RICS has put its considerable weight behind Unique Property Reference Numbers (UPRNs) and called for the housing sector to adopt the hotly-debated technology.
The surveyors’ trade association says that, although the UPRN has been around for 20 years, along with unique street reference numbers, its use is not yet widespread and awareness of its existence among business and consumers is “patchy”.
RICS says adoption of the technology, which assigns every household in the UK with an alphanumeric number, needs accelerating.
“Our postcode system wasn’t designed for the digital age and isn’t unique at household level,” says Knight Frank’s head of geospatial Ian McGuinness (pictured).
“While we already have a national system of unique numbers, they’re not widely available – and chances are you wouldn’t recognise your own.”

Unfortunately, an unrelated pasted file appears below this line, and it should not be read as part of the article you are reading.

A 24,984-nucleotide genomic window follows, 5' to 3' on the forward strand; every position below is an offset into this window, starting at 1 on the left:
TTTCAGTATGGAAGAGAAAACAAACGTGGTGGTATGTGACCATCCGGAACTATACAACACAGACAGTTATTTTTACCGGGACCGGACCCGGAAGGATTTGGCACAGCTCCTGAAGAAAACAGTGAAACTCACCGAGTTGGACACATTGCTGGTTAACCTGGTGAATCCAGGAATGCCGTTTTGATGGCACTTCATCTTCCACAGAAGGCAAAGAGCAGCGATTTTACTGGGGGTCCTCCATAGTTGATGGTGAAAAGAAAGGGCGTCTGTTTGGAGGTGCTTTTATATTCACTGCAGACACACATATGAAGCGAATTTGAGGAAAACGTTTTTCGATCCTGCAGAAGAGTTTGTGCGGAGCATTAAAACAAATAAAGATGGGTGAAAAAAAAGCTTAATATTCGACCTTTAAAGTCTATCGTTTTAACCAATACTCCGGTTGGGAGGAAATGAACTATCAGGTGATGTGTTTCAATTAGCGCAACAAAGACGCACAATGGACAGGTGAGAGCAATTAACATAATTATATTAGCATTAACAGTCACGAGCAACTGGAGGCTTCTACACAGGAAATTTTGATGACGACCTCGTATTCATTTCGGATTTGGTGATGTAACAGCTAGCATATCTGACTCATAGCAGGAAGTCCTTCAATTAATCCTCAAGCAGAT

RICS says the key reason why UPRNs will eventually gain traction is their ability to knit together all the information needed to transact a property sale into one ‘logbook’ linked to an address by its UPRNs.
Digital data within these logbooks will include HM Land Registry details, local land charges, energy performance certificates (EPCs), confirmation of compliance with Building Regulations, planning permissions, council tax assessments, gas and electricity safety certificates and various documents from the seller themselves.
Tim Main, chair of the Residential Logbook Association, says although RICS is correct to highlight the slow progress on UPRN adoption, it is “only a matter of time” before their use becomes widespread.
“UPRNs need to become standard within all the hundreds of CRMs used across the property industry and integrated into case management systems,” he says. “Adoption is coming down the pipeline and will significantly improve the property sales progress once it arrives.”